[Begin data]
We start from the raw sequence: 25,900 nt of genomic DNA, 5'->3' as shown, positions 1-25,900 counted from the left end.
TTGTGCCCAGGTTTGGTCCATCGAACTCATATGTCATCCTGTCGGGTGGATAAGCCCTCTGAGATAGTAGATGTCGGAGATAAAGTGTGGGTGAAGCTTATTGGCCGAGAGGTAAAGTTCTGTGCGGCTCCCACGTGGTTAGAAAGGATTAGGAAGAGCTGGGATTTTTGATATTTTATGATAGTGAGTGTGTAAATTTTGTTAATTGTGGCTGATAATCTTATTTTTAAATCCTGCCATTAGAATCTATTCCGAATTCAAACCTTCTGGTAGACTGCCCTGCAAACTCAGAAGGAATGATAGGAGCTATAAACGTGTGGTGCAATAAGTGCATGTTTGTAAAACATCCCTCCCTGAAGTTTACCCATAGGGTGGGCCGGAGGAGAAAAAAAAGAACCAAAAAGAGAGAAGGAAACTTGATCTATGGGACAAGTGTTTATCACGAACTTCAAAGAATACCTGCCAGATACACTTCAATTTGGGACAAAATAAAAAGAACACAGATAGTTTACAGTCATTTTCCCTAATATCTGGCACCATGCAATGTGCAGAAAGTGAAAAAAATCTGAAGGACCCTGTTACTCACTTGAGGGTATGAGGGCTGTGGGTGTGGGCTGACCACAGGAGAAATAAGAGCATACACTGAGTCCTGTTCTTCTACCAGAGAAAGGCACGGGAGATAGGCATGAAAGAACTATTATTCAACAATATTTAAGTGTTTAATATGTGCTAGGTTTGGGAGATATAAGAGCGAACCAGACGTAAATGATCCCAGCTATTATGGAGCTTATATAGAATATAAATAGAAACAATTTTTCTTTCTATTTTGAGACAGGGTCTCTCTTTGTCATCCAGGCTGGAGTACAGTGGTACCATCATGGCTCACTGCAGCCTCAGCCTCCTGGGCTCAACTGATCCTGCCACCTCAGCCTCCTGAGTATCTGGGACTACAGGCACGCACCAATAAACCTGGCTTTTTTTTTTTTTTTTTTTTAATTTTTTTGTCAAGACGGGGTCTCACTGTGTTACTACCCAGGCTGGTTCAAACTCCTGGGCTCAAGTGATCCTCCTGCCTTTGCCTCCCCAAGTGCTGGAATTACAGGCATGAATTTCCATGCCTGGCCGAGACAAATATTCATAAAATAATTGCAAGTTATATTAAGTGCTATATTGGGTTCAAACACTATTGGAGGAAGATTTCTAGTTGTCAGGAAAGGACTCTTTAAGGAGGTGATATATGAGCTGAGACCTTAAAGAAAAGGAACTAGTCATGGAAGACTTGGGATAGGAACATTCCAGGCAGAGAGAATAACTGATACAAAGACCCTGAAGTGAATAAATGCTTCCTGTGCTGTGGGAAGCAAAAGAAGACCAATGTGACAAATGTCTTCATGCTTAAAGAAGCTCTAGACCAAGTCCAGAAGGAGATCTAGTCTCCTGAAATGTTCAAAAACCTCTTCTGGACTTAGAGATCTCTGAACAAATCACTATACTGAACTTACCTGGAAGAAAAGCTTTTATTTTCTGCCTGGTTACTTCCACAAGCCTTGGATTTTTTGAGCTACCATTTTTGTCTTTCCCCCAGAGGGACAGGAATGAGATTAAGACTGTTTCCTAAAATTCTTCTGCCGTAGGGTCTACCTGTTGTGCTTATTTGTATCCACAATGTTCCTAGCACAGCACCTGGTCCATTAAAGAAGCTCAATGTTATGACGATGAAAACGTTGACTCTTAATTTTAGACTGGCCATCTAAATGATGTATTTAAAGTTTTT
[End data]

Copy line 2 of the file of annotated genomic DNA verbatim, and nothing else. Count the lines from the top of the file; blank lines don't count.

TTGTGCCCAGGTTTGGTCCATCGAACTCATATGTCATCCTGTCGGGTGGATAAGCCCTCTGAGATAGTAGATGTCGGAGATAAAGTGTGGGTGAAGCTTATTGGCCGAGAGGTAAAGTTCTGTGCGGCTCCCACGTGGTTAGAAAGGATTAGGAAGAGCTGGGATTTTTGATATTTTATGATAGTGAGTGTGTAAATTTTGTTAATTGTGGCTGATAATCTTATTTTTAAATCCTGCCATTAGAATCTATTCCGAATTCAAACCTTCTGGTAGACTGCCCTGCAAACTCAGAAGGAATGATAGGAGCTATAAACGTGTGGTGCAATAAGTGCATGTTTGTAAAACATCCCTCCCTGAAGTTTACCCATAGGGTGGGCCGGAGGAGAAAAAAAAGAACCAAAAAGAGAGAAGGAAACTTGATCTATGGGACAAGTGTTTATCACGAACTTCAAAGAATACCTGCCAGATACACTTCAATTTGGGACAAAATAAAAAGAACACAGATAGTTTACAGTCATTTTCCCTAATATCTGGCACCATGCAATGTGCAGAAAGTGAAAAAAATCTGAAGGACCCTGTTACTCACTTGAGGGTATGAGGGCTGTGGGTGTGGGCTGACCACAGGAGAAATAAGAGCATACACTGAGTCCTGTTCTTCTACCAGAGAAAGGCACGGGAGATAGGCATGAAAGAACTATTATTCAACAATATTTAAGTGTTTAATATGTGCTAGGTTTGGGAGATATAAGAGCGAACCAGACGTAAATGATCCCAGCTATTATGGAGCTTATATAGAATATAAATAGAAACAATTTTTCTTTCTATTTTGAGACAGGGTCTCTCTTTGTCATCCAGGCTGGAGTACAGTGGTACCATCATGGCTCACTGCAGCCTCAGCCTCCTGGGCTCAACTGATCCTGCCACCTCAGCCTCCTGAGTATCTGGGACTACAGGCACGCACCAATAAACCTGGCTTTTTTTTTTTTTTTTTTTTAATTTTTTTGTCAAGACGGGGTCTCACTGTGTTACTACCCAGGCTGGTTCAAACTCCTGGGCTCAAGTGATCCTCCTGCCTTTGCCTCCCCAAGTGCTGGAATTACAGGCATGAATTTCCATGCCTGGCCGAGACAAATATTCATAAAATAATTGCAAGTTATATTAAGTGCTATATTGGGTTCAAACACTATTGGAGGAAGATTTCTAGTTGTCAGGAAAGGACTCTTTAAGGAGGTGATATATGAGCTGAGACCTTAAAGAAAAGGAACTAGTCATGGAAGACTTGGGATAGGAACATTCCAGGCAGAGAGAATAACTGATACAAAGACCCTGAAGTGAATAAATGCTTCCTGTGCTGTGGGAAGCAAAAGAAGACCAATGTGACAAATGTCTTCATGCTTAAAGAAGCTCTAGACCAAGTCCAGAAGGAGATCTAGTCTCCTGAAATGTTCAAAAACCTCTTCTGGACTTAGAGATCTCTGAACAAATCACTATACTGAACTTACCTGGAAGAAAAGCTTTTATTTTCTGCCTGGTTACTTCCACAAGCCTTGGATTTTTTGAGCTACCATTTTTGTCTTTCCCCCAGAGGGACAGGAATGAGATTAAGACTGTTTCCTAAAATTCTTCTGCCGTAGGGTCTACCTGTTGTGCTTATTTGTATCCACAATGTTCCTAGCACAGCACCTGGTCCATTAAAGAAGCTCAATGTTATGACGATGAAAACGTTGACTCTTAATTTTAGACTGGCCATCTAAATGATGTATTTAAAGTTTTT